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My Conversance With Languages

Updated: Jul 21, 2023

Linguistic Diversity in India and of Indians is testimony to a Complex Social Fabric and Cultural Richness

India, a multi-lingual socially diverse land blessed with a melting pot of traditions and cultures, includes within its borders twenty-eight states and eight union territories. It is home to twenty-two scheduled languages, with Hindi and English being accepted as 'lingua franca'. Add to this dialects and tongues which are specific to a locale; truly, we may be termed a polyglot nation. Many Indians can converse in two languages even if they have no formal education. One is spoken at 'home', and the other enables them to communicate with the outside world.

As per Census 2001, about 255 million Indians — more than a quarter of the total population — spoke at least two languages while 87.5 million spoke at least three. --India a Land of Many Tongues, The Hindu

Can we then say that language is instrumental in influencing our thoughts and identity? It is an essential tool for communication, for learning, for understanding – all that we need to

shape our opinions, but does identity rest on this too?

The first words we speak are in our mother tongue, the speech by which we interact in the tender years of our infancy. We identify with and learn to connect in the familiar milieu of the family. Once we are old enough to attend school, we are introduced to at least one more language in the curriculum.

As we age, exposure to different understandings grooms us to become a unique persona with ideas and thoughts of our own; we recognise and accept our identity. Language does play a pivotal role in developing personality as we need words to learn and express our thoughts though our growth as a human does not rely on this alone. We are governed by the inputs received from day-to-day living; experiences shape our traits and character.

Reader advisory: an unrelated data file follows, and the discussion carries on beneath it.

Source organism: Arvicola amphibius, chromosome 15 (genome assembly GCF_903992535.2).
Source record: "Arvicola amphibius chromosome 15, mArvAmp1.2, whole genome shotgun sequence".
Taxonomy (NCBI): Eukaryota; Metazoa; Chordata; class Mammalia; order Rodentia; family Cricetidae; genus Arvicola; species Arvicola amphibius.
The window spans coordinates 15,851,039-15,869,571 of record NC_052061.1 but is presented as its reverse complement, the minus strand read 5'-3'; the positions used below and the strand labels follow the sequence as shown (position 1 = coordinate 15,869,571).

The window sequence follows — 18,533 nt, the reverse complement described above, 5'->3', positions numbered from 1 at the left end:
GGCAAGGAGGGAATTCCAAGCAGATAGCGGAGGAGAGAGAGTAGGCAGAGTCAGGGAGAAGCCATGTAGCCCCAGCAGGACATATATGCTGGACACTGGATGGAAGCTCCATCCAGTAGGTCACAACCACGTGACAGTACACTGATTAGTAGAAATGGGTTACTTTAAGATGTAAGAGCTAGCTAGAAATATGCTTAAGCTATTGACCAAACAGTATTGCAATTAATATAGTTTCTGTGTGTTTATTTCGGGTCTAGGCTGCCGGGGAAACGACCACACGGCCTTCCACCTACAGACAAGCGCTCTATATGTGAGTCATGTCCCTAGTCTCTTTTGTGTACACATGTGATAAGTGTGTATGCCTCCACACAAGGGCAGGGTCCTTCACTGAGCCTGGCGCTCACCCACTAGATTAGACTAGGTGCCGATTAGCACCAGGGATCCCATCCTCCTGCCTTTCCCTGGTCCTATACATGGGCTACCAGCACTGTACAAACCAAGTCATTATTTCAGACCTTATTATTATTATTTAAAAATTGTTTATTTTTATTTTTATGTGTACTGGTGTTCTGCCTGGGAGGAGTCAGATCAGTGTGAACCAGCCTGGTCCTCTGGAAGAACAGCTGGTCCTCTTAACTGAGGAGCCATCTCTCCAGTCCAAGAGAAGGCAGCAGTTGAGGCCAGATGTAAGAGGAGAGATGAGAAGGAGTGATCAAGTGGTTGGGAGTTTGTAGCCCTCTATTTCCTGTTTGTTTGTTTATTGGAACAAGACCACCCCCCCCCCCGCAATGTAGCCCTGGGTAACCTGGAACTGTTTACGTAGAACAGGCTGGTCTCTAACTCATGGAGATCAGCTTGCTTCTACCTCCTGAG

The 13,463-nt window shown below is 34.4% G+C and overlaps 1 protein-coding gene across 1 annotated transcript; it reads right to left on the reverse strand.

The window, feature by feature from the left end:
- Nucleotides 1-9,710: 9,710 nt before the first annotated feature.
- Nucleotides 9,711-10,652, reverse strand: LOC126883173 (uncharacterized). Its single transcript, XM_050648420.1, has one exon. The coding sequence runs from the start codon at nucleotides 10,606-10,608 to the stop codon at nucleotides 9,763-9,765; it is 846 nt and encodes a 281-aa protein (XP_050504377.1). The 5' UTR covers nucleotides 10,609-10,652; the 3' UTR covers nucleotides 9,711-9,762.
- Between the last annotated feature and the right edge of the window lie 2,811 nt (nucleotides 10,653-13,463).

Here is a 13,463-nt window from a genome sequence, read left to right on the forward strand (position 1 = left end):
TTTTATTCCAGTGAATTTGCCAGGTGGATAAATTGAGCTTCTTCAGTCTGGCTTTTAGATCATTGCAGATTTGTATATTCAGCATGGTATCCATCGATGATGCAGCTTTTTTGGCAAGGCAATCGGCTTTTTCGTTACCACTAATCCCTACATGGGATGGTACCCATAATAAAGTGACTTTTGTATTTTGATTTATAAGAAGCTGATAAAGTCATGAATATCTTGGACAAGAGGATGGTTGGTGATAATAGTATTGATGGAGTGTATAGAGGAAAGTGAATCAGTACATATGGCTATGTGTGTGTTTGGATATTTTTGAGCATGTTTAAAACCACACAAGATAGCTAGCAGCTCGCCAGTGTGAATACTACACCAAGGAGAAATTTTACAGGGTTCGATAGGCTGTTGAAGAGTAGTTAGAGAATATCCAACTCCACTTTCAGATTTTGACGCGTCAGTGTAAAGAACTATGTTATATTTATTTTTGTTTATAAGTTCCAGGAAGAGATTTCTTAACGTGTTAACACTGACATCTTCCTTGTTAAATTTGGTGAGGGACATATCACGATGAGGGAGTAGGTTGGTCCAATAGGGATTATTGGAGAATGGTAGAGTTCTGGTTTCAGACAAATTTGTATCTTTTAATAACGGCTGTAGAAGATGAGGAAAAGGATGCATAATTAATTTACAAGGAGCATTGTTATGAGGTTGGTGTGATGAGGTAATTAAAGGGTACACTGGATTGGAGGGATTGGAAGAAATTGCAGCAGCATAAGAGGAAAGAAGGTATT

Does that mean that the grown-up 'I' is imbibed with a different sense of self to the infant? I believe so. The infant relies on emotion and instinct, whereas the adult may make conscious choices based on self-knowledge.

Take me, for example: I spoke only Malayalam till I was four years old and then forgot my mother tongue to learn French in Brussels. At the age of nine, I relocated to New Delhi, forgot French and learnt English and Hindi. As a young bride, living on the tea estates of north-east India, I had to perforce learn a new and strange language known colloquially as ‘chai bagaan (tea garden)’ Hindi; to communicate in this ‘lingo’ you need to live on the tea estates, it cannot be understood by the outsider. It borrows words and phrases from the mother tongue of the people from different parts of India who were brought to work in this part of the country, a unique blend of Hindi, Assamese, Bengali, Oriya, Kannada, Bihari and maybe some others that I am unaware of!

Today, many decades later, I speak English, Hindi (popular and chai bagaan), a little French and Malayalam. I am, however, most fluent in English and ‘chai bagaan’ Hindi. Though my knowledge of Malayalam is only rudimentary I love going ‘home’ to Kerala. Living in Pune has given me the opportunity to learn Marathi with my friends and neighbors. I also practice conversing in French with those who are familiar with the speech.

It is a privilege to have studied on different continents with a large circle of acquaintances and friends who speak in varied tongues and to have been exposed to an abundance of experiences.

Even so, my sense of ‘me’ remains that of an Indian who hails from the state of Kerala


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